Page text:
The Unstable Case
Let be a symmetric irreducible strictly substochastic matrix satisfying the positive mass-defect vector of is Let Define the symmetric strictly potential matrix: , with defining a strictly row-diagonally dominant Stieltjes matrix with the properties [3]: for and for all . Then The vector is called the equilibrium potential of We have . For this class of therefore, admits a positive solution .
Conversely, given a nonsingular matrix satisfying for some , the matrix defines a substochastic matrix if and only satisfies for and . Then, is row-diagonally dominant and is a potential matrix.

Strictly ultrametric (sUm) matrices are special classes of positive-definite and symmetric strictly potential matrices [2]. An sUm matrix is symmetric with nonnegative entries, satisfying (i) , for all and (ii) , for all (If in condition is substituted for , then is simply an ultrametric matrix and this new condition is implied by ). If is an sUm matrix, the fitness dynamics will admit an unstable polymorphic equilibrium state, as a result of being positive-definite.

Remark 2.1. Suppose that is substochastic and primitive. Then is an ultrametric matrix If is the Hadamard reciprocal of with entries it satisfies that Therefore is an ultrametric distance associated to the ultrametric potential . Tree matrices are ultrametric matrices that are not sUm.

The Stable Case
To produce a stable equilibrium state from the sUm matrix construction, let define a symmetric strictly potential matrix as before. Then, there is a for which With , define With , we have and we can choose so that . We have and for all satisfying showing that is now a stable polymorphic state for . If is an sUm matrix, then clearly satisfies the “anti-sUm” property expressing a fitness domination of the heterozygotes over the homozygotes: Nonnegative symmetric negative-definite anti-sUm fitness matrices will therefore display a stable polymorphic equilibrium state . Note that is now the maximal value of the mean fitness.

Example 2.2. When , with , , and , let define the fitness matrix with selection parameter and dominance This is sUm if and only if and The equilibrium state is and it is unstable. This is anti-sUm if and only if and The equilibrium state is the same but it is now stable.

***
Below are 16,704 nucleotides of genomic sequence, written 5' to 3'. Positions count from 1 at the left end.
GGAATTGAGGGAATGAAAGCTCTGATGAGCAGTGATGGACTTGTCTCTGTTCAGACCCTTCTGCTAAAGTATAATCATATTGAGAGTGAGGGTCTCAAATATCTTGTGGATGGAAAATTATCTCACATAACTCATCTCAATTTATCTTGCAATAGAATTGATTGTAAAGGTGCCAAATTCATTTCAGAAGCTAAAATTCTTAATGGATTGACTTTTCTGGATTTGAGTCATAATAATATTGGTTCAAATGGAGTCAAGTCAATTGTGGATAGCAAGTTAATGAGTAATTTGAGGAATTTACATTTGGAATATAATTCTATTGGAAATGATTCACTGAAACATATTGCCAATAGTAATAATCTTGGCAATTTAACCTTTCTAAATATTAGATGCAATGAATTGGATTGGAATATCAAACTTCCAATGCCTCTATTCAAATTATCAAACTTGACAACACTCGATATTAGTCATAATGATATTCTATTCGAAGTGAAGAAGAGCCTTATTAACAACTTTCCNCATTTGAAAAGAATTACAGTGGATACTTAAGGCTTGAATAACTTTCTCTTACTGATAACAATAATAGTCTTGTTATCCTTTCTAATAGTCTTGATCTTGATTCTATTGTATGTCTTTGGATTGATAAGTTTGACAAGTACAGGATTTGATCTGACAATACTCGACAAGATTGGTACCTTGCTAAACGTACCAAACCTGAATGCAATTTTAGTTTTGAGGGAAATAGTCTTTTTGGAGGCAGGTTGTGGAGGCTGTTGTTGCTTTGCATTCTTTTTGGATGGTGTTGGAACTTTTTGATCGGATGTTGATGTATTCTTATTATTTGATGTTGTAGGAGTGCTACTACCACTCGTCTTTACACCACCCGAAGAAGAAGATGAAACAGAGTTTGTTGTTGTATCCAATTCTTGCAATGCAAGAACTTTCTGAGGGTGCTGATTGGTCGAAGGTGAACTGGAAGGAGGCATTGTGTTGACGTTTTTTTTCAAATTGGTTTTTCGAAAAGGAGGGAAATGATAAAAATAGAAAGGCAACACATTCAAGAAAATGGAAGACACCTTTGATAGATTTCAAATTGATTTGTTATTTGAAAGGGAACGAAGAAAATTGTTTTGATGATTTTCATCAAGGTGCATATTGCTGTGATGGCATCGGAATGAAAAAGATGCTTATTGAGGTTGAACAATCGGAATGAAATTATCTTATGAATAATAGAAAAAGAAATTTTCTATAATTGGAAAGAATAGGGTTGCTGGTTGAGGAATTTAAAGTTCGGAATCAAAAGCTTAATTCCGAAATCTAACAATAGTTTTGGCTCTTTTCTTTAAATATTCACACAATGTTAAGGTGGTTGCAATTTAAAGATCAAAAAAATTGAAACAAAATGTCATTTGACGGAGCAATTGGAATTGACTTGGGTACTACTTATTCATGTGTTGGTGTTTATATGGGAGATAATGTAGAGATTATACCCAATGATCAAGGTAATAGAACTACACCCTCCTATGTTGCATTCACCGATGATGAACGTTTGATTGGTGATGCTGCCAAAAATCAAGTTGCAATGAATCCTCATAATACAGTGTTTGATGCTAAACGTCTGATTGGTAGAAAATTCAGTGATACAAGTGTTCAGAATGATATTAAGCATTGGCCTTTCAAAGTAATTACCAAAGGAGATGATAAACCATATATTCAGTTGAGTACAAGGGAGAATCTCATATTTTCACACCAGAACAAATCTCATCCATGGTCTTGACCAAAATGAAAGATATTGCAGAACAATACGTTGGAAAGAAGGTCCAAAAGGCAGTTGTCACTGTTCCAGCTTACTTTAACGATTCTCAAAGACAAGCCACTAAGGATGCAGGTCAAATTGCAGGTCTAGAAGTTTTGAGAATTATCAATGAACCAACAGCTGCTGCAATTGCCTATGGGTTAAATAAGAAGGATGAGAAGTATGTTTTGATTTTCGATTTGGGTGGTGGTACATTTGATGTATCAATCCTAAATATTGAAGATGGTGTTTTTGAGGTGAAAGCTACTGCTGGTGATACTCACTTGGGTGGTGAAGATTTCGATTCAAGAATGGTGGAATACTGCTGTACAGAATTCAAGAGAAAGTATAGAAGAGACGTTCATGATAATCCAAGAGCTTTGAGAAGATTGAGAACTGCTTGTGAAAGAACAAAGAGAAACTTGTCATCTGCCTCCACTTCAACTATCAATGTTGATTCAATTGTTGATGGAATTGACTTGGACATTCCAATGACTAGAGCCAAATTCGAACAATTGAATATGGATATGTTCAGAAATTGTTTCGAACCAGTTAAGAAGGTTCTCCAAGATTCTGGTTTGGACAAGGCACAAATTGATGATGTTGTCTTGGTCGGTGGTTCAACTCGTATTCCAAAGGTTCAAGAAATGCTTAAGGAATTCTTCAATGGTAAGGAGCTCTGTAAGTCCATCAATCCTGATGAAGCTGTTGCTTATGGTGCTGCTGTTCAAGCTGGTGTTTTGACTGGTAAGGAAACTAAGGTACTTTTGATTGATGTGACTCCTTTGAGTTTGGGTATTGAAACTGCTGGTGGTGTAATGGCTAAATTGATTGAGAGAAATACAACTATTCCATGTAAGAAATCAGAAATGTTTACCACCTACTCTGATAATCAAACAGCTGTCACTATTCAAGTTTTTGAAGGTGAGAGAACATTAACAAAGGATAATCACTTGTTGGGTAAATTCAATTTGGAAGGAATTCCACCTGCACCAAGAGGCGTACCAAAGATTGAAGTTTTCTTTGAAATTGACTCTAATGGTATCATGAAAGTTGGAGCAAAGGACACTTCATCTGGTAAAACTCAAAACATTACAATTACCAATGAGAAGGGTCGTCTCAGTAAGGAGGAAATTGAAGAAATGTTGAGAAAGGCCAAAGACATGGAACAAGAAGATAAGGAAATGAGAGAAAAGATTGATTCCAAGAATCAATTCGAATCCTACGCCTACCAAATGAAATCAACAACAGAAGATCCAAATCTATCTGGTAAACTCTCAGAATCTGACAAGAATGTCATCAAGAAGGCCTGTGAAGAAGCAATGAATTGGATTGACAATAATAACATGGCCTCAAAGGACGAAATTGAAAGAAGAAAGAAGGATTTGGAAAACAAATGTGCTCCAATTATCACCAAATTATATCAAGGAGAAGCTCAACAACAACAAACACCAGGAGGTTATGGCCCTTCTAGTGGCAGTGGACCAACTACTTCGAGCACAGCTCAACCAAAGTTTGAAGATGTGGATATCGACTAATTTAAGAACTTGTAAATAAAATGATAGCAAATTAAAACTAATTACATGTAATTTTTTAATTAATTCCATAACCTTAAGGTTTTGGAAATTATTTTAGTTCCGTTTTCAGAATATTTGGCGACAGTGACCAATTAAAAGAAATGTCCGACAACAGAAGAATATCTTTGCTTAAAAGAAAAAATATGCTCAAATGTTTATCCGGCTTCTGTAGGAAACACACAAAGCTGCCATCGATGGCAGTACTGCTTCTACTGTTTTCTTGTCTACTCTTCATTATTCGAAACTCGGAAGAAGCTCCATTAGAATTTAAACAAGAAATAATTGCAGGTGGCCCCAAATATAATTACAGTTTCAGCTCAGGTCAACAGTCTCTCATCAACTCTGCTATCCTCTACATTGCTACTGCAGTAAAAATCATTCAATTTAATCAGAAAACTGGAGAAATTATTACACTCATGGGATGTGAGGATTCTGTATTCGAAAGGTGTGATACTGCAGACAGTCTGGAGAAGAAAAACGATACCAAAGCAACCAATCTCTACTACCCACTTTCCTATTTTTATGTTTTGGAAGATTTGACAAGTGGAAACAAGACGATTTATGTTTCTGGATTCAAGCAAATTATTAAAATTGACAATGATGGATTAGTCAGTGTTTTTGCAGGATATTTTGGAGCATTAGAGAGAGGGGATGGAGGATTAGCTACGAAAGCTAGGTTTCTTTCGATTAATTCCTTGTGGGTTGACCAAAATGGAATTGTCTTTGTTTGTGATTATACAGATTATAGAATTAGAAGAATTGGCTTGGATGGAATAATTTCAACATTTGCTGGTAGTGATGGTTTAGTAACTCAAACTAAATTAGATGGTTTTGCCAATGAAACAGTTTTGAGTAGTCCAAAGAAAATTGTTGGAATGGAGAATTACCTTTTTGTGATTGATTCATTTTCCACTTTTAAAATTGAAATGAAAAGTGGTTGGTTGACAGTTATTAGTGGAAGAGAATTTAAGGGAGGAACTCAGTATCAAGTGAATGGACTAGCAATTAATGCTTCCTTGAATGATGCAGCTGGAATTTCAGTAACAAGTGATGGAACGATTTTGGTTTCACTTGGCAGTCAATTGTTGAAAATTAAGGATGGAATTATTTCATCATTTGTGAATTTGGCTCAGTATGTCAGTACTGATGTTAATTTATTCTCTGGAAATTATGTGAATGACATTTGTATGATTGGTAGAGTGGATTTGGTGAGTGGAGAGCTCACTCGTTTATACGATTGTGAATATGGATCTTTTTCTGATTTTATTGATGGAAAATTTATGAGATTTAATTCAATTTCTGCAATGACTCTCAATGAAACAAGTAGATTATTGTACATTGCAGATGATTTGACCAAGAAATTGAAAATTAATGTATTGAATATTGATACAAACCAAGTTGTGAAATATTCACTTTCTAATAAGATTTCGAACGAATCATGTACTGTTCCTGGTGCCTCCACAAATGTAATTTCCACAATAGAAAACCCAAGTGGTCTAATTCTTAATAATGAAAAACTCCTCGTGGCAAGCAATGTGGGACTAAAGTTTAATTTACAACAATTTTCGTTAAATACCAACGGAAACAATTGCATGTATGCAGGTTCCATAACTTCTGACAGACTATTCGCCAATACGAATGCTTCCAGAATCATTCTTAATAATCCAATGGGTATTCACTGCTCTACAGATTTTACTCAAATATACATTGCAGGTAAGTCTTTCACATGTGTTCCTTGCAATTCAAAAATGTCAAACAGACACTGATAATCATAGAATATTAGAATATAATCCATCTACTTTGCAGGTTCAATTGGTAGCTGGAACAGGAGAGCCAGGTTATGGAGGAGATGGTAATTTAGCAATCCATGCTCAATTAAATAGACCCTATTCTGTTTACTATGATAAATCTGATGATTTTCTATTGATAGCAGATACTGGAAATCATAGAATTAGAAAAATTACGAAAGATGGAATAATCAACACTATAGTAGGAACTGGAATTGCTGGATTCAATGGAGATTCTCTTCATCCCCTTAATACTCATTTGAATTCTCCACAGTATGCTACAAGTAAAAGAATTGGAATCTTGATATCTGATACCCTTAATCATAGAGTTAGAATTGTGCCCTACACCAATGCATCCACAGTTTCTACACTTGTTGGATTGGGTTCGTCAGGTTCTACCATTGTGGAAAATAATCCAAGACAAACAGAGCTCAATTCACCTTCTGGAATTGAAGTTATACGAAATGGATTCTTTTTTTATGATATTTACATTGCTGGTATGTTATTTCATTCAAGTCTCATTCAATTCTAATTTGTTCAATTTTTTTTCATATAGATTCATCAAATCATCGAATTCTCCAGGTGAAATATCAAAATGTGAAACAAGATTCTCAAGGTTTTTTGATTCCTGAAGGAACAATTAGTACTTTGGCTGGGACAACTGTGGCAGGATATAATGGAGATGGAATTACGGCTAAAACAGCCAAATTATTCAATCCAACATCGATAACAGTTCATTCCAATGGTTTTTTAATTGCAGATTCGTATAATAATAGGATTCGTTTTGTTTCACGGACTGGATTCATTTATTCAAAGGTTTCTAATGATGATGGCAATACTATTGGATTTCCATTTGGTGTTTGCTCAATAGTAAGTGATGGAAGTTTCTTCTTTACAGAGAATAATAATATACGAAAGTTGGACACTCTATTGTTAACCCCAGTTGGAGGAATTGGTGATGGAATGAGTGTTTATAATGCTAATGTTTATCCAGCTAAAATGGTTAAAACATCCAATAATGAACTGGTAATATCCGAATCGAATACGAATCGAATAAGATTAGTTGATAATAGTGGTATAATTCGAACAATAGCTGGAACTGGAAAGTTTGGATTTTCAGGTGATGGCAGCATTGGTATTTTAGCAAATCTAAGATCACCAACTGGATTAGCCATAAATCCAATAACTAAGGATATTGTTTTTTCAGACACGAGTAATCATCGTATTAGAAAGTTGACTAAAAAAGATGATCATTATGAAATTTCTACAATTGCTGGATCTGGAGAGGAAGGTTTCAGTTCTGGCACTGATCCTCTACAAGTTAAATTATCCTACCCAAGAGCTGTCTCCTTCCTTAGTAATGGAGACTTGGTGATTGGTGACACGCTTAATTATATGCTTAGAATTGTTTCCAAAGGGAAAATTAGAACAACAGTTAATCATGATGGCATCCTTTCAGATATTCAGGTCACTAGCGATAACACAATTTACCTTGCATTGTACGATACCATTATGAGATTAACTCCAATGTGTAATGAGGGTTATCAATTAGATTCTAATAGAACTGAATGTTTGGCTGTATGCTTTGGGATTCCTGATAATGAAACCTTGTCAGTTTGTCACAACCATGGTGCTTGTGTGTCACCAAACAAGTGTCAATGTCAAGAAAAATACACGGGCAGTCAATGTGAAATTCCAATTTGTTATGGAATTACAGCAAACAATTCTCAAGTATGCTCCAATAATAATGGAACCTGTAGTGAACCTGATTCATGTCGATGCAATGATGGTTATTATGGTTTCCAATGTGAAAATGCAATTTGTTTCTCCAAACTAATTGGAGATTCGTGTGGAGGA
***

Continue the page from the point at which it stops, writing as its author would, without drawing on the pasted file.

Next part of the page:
Note that a singular multiplicative fitness matrix of the form cannot be a strictly potential matrix because its determinant is zero.

2.3.3. A General Construction to Produce sUm and Anti-sUm Matrices

Consider the problem consisting in splitting binarily and recursively the set till complete reduction to singletons (leaves) which are left behind in the process. For instance, consider the refinement sequence with of :

Starting from the left, there are blocks of symbols (the total number of nodes in the splitting binary tree with leaves). To each encountered block, numbered from to , starting from the left, attach a vector of size with th entry if symbol is in the block string otherwise. For instance, from the above sequence, , and . To each such , attach a number which is if (the leaves) and if (the internal nodes, including the root). Then (see [3]), for any choice of respecting these constraints is an sUm matrix and any sUm matrix can be represented in this way. Because for the corresponding to the leaves the diagonal terms of are necessarily

Since for each set , there are splitting tree sequences where satisfies , there are many ways to generate an sUm matrix

Clearly, for each splitting procedure, with may be written as where the matrices take values in

Now, with any matrix of the form is an anti-sUm matrix. Assuming and may be written under the form: where It has at most independent parameters, namely, the , and If the are known, then is a one-parameter family of fitness matrices. (Fitness matrices of the form were considered in [9] in the context of the estimation of problem).

Examples 2.3. Assume also that , for all with being a selection parameter Then, defining the -valued matrix an anti-sUm matrix of the form will admit a stable polymorphic equilibrium. Clearly, itself is anti-sUm. Because of this, there is a such that Thus showing that, with We thus have and so . Furthermore, the equilibrium mean fitness for such models is
For the following simple sequence example with (four alleles, say A,C,T,G), we find which itself clearly is a symmetric anti-sUm matrix, together with . For this example, and the equilibrium mean fitness is
Note that taking just for the indices that were initially chosen to satisfy would also lead to anti-sUm matrices and In this case, the sum (2.46) defining should then be restricted to the indices from to for which . Proceeding in this extreme way for the above simple example, we get the borderline anti-sUm shapes: Here, is simply the barycenter of the 4-simplex.

Remark 2.4. The ultrametric conditions (2.41) should be compared with the so-called “triangle inequality” conditions (leading to stable polymorphism) pointed out in [10], which read It is clear that the class of anti-sUm matrices is a particular subclass of the Lewontin one.

3. Stochastic Evolutionary Dynamics

We now switch to the random point of view of multiallelic evolutionary dynamics driven by selection. There are two models of interest: the Wright-Fisher and the Moran models. We start with Wright-Fisher.